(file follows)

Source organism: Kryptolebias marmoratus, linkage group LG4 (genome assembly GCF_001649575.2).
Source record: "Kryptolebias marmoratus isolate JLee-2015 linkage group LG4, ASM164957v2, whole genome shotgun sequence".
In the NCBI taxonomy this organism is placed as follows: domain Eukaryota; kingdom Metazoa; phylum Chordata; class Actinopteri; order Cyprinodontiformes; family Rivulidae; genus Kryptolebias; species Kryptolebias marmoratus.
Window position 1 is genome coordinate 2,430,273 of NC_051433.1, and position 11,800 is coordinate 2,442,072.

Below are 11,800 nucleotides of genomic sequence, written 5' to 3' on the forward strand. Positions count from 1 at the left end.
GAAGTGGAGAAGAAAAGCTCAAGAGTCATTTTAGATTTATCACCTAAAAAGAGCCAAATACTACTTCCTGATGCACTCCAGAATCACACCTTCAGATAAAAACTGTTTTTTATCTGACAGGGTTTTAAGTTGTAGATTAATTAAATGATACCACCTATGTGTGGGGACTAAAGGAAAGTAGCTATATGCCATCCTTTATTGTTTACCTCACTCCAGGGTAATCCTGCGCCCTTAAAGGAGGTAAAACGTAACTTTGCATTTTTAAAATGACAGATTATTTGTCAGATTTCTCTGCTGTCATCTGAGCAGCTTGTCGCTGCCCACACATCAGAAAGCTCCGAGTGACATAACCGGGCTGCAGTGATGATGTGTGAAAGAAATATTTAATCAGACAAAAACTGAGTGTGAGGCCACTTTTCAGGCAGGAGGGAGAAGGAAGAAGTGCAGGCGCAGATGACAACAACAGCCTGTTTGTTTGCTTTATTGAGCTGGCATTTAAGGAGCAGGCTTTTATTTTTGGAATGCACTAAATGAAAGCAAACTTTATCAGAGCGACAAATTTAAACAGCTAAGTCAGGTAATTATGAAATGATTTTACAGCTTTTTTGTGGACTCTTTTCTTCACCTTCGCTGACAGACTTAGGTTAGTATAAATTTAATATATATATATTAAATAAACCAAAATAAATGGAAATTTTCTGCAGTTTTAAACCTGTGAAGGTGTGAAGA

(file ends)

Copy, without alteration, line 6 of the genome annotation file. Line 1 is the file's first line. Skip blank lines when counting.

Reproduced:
GAAGTGGAGAAGAAAAGCTCAAGAGTCATTTTAGATTTATCACCTAAAAAGAGCCAAATACTACTTCCTGATGCACTCCAGAATCACACCTTCAGATAAAAACTGTTTTTTATCTGACAGGGTTTTAAGTTGTAGATTAATTAAATGATACCACCTATGTGTGGGGACTAAAGGAAAGTAGCTATATGCCATCCTTTATTGTTTACCTCACTCCAGGGTAATCCTGCGCCCTTAAAGGAGGTAAAACGTAACTTTGCATTTTTAAAATGACAGATTATTTGTCAGATTTCTCTGCTGTCATCTGAGCAGCTTGTCGCTGCCCACACATCAGAAAGCTCCGAGTGACATAACCGGGCTGCAGTGATGATGTGTGAAAGAAATATTTAATCAGACAAAAACTGAGTGTGAGGCCACTTTTCAGGCAGGAGGGAGAAGGAAGAAGTGCAGGCGCAGATGACAACAACAGCCTGTTTGTTTGCTTTATTGAGCTGGCATTTAAGGAGCAGGCTTTTATTTTTGGAATGCACTAAATGAAAGCAAACTTTATCAGAGCGACAAATTTAAACAGCTAAGTCAGGTAATTATGAAATGATTTTACAGCTTTTTTGTGGACTCTTTTCTTCACCTTCGCTGACAGACTTAGGTTAGTATAAATTTAATATATATATATTAAATAAACCAAAATAAATGGAAATTTTCTGCAGTTTTAAACCTGTGAAGGTGTGAAGA